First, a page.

If you have symptoms of coronavirus (COVID-19) – a high temperature, a new continuous cough, or a loss of, or change in, your normal sense of smell or taste (anosmia) – the advice is to stay at home for 10 days. All members of this household should remain at home for 10 days.

If you think you have symptoms, please do not attend your hospital appointment until you are advised it is safe to do so. Please contact us to rearrange your appointment, or to re-organise treatment and tests.

The latest information on the Covid-19 vaccination programme in Nottingham and Nottinghamshire can be found here.

If you are over 75 you can now book your vaccination appointment at the King's Mill Hospital Hub here or you can call 0115 883 4640. Please do not call the main hospital number to book an appointment.


Newborn Hearing Screening

Newborn Hearing Screening

Newborn Hearing Screening at King's Mill and Newark Hospitals

The Newborn Hearing Screening Programme [NHSP] was introduced by the Medical Research

Council to replace the health visitor distraction test after evidence suggested that the early identification of permanent childhood hearing impairment provided better outcomes for development of communication skills and language.

The programme was introduced, using the hospital model, at King's Mill Hospital in January 2004 and was countrywide in 2006. The programme is responsible for ensuring that the hearing screen is offered to all newborns that are registered with a GP associated to CCGs in the North Nottinghamshire region, and offers screening to all newborns born at King's Mill Hospital regardless of their GP's area.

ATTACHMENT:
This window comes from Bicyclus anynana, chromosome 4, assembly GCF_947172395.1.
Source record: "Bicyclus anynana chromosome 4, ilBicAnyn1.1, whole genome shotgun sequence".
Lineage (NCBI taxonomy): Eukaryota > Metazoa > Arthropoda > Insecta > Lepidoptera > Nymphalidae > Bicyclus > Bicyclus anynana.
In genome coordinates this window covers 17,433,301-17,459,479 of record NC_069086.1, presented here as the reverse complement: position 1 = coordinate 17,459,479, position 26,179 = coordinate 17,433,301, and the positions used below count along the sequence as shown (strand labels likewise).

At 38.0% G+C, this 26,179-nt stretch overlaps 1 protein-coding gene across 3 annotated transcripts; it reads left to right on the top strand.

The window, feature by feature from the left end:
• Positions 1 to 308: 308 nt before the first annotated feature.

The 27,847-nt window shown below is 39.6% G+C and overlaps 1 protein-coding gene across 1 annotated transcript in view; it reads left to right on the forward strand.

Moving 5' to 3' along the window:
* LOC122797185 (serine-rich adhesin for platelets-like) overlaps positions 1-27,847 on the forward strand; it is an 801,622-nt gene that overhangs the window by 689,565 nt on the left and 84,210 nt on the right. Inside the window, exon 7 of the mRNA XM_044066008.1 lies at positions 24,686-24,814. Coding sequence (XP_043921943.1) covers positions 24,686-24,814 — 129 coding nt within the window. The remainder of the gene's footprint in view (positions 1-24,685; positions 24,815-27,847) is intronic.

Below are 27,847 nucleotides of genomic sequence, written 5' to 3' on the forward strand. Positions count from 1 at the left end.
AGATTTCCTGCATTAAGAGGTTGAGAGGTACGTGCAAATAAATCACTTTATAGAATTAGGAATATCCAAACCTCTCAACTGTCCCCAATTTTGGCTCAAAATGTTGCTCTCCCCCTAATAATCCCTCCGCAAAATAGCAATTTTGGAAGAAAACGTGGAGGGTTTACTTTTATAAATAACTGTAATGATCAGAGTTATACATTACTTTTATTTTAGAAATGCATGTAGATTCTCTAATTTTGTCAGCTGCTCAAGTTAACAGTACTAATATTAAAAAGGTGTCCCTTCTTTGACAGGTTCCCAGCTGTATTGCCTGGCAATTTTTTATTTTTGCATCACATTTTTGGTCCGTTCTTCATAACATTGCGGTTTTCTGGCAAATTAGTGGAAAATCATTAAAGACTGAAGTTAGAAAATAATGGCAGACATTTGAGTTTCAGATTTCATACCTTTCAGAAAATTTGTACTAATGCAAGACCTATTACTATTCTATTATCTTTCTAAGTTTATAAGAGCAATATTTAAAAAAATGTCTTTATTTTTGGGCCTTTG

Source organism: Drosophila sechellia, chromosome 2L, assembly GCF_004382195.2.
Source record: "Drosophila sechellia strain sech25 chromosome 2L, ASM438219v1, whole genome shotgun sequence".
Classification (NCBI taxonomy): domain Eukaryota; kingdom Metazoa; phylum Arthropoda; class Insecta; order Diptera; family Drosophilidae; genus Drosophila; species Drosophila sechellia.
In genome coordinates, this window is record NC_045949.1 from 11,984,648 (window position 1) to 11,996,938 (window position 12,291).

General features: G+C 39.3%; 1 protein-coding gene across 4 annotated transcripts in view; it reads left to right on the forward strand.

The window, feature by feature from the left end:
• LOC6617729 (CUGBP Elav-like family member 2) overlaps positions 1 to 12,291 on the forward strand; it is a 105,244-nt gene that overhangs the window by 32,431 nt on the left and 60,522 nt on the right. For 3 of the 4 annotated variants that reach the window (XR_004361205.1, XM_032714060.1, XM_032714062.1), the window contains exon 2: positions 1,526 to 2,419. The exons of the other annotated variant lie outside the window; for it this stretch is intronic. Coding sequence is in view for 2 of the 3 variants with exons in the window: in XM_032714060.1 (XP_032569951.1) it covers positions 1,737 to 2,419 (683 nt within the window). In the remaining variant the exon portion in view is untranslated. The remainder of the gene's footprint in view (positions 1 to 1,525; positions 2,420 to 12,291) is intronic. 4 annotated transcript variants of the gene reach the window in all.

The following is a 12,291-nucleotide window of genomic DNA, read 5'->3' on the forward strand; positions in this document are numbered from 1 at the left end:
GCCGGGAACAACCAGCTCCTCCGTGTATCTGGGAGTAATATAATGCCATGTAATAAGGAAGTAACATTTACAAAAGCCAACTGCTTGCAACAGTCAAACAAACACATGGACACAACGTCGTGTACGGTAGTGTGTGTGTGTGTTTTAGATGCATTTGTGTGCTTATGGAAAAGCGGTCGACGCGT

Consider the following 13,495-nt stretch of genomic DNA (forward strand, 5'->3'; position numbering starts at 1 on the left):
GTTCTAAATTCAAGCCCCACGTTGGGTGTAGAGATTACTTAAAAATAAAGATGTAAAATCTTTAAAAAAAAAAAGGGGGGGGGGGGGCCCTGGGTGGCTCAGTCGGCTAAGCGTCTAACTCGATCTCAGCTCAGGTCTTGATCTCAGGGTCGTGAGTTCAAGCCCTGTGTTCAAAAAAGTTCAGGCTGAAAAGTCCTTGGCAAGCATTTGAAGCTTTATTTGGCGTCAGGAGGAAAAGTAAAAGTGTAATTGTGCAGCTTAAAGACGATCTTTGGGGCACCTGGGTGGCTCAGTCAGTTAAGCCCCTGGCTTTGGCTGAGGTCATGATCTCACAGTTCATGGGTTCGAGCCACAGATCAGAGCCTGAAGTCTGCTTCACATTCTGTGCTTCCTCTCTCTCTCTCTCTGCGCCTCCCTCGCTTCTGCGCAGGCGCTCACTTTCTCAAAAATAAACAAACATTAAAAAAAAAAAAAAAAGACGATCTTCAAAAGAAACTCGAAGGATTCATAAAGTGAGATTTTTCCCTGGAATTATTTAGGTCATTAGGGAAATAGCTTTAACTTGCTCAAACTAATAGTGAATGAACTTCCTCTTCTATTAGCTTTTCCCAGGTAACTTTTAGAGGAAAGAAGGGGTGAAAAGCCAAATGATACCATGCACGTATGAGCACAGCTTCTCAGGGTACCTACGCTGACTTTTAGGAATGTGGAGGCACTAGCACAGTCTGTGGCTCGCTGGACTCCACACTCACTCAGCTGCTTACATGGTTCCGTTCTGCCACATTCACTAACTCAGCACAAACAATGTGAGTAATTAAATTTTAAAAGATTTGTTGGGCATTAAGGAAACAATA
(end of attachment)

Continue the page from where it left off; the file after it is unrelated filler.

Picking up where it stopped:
The screen should be completed where possible at the bedside shortly after birth, which requires a screening team well integrated into the maternity ward. There are some babies whose screening may not be completed whilst an inpatient; for these babies an appointment to be screened as an outpatient at King's Mill or Newark Hospital will be offered.

The screen uses two different tests: Oto- Acoustic Emissions [OAE] and Automated Auditory Brainstem Response [AABR].  To assess the child's hearing these are used separately or in conjunction with each other depending if the baby is a well baby or one who has spent more than 48 hours on the Neonatal Intensive Care Unit (NICU).

Most babies are found to have clear responses to the screen, however a small proportion are found to have no clear responses. These children are seen in Audiology for a diagnostic hearing test within 4 weeks of original screen.

Current yield of programme

1-2:1000 well babies are born with a hearing loss and 3:1000 babies who spend more than 48 hours on NICU have a hearing loss. The screen will identify children with a moderate to profound hearing loss (greater than 40dB) as they are at most risk of related developmental problems.

If you require further information regarding newborn hearing screening, your baby's referral to Audiology services or to access our patient information leaflets, please access the links below or contact the screening team on 01623 622515, extension 3341 or 4053.

  • www.gov.uk/topic/population-screening-programmes/newborn-hearing
  • www.nhs.uk/conditions/pregnancy-and-baby/newborn-hearing-test/
  • www.gov.uk/government/publications/newborn-hearing-screening-first-visit-to-the-audiology-clinic
  • www.gov.uk/government/collections/newborn-hearing-screening-supporting-publications

Ante-natal and Newborn Screening Timeline Document